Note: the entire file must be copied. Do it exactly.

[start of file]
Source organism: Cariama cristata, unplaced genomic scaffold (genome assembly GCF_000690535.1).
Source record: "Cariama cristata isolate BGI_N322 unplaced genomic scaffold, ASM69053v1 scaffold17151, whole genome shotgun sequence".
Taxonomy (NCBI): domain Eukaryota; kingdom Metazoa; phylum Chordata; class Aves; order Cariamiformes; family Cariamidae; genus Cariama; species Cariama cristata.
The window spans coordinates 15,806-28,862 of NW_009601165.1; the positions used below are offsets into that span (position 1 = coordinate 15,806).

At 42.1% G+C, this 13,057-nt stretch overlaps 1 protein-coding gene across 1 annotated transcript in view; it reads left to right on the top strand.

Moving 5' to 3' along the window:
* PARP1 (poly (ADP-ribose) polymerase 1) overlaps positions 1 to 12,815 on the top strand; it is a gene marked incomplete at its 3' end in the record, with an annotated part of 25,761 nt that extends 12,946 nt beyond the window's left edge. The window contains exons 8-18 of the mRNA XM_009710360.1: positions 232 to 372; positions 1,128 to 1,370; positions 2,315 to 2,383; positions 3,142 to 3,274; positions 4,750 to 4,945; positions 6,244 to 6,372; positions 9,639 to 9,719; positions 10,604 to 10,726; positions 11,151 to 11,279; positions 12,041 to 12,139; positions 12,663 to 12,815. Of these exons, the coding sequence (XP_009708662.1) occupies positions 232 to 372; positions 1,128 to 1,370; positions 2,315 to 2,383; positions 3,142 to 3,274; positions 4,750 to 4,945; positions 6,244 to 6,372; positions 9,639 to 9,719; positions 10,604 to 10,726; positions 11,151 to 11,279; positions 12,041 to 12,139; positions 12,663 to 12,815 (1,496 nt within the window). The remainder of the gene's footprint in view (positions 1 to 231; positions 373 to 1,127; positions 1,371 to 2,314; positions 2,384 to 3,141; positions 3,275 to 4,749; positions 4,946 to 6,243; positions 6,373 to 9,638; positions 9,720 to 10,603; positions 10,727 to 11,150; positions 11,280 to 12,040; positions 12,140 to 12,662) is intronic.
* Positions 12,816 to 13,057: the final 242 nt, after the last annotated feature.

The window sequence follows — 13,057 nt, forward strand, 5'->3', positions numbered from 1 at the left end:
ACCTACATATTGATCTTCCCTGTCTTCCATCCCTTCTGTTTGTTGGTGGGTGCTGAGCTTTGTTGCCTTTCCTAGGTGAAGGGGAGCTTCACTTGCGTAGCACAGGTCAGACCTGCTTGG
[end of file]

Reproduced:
Source organism: Cariama cristata, unplaced genomic scaffold (genome assembly GCF_000690535.1).
Source record: "Cariama cristata isolate BGI_N322 unplaced genomic scaffold, ASM69053v1 scaffold17151, whole genome shotgun sequence".
Taxonomy (NCBI): domain Eukaryota; kingdom Metazoa; phylum Chordata; class Aves; order Cariamiformes; family Cariamidae; genus Cariama; species Cariama cristata.
The window spans coordinates 15,806-28,862 of NW_009601165.1; the positions used below are offsets into that span (position 1 = coordinate 15,806).

At 42.1% G+C, this 13,057-nt stretch overlaps 1 protein-coding gene across 1 annotated transcript in view; it reads left to right on the top strand.

Moving 5' to 3' along the window:
* PARP1 (poly (ADP-ribose) polymerase 1) overlaps positions 1 to 12,815 on the top strand; it is a gene marked incomplete at its 3' end in the record, with an annotated part of 25,761 nt that extends 12,946 nt beyond the window's left edge. The window contains exons 8-18 of the mRNA XM_009710360.1: positions 232 to 372; positions 1,128 to 1,370; positions 2,315 to 2,383; positions 3,142 to 3,274; positions 4,750 to 4,945; positions 6,244 to 6,372; positions 9,639 to 9,719; positions 10,604 to 10,726; positions 11,151 to 11,279; positions 12,041 to 12,139; positions 12,663 to 12,815. Of these exons, the coding sequence (XP_009708662.1) occupies positions 232 to 372; positions 1,128 to 1,370; positions 2,315 to 2,383; positions 3,142 to 3,274; positions 4,750 to 4,945; positions 6,244 to 6,372; positions 9,639 to 9,719; positions 10,604 to 10,726; positions 11,151 to 11,279; positions 12,041 to 12,139; positions 12,663 to 12,815 (1,496 nt within the window). The remainder of the gene's footprint in view (positions 1 to 231; positions 373 to 1,127; positions 1,371 to 2,314; positions 2,384 to 3,141; positions 3,275 to 4,749; positions 4,946 to 6,243; positions 6,373 to 9,638; positions 9,720 to 10,603; positions 10,727 to 11,150; positions 11,280 to 12,040; positions 12,140 to 12,662) is intronic.
* Positions 12,816 to 13,057: the final 242 nt, after the last annotated feature.

The window sequence follows — 13,057 nt, forward strand, 5'->3', positions numbered from 1 at the left end:
ACCTACATATTGATCTTCCCTGTCTTCCATCCCTTCTGTTTGTTGGTGGGTGCTGAGCTTTGTTGCCTTTCCTAGGTGAAGGGGAGCTTCACTTGCGTAGCACAGGTCAGACCTGCTTGG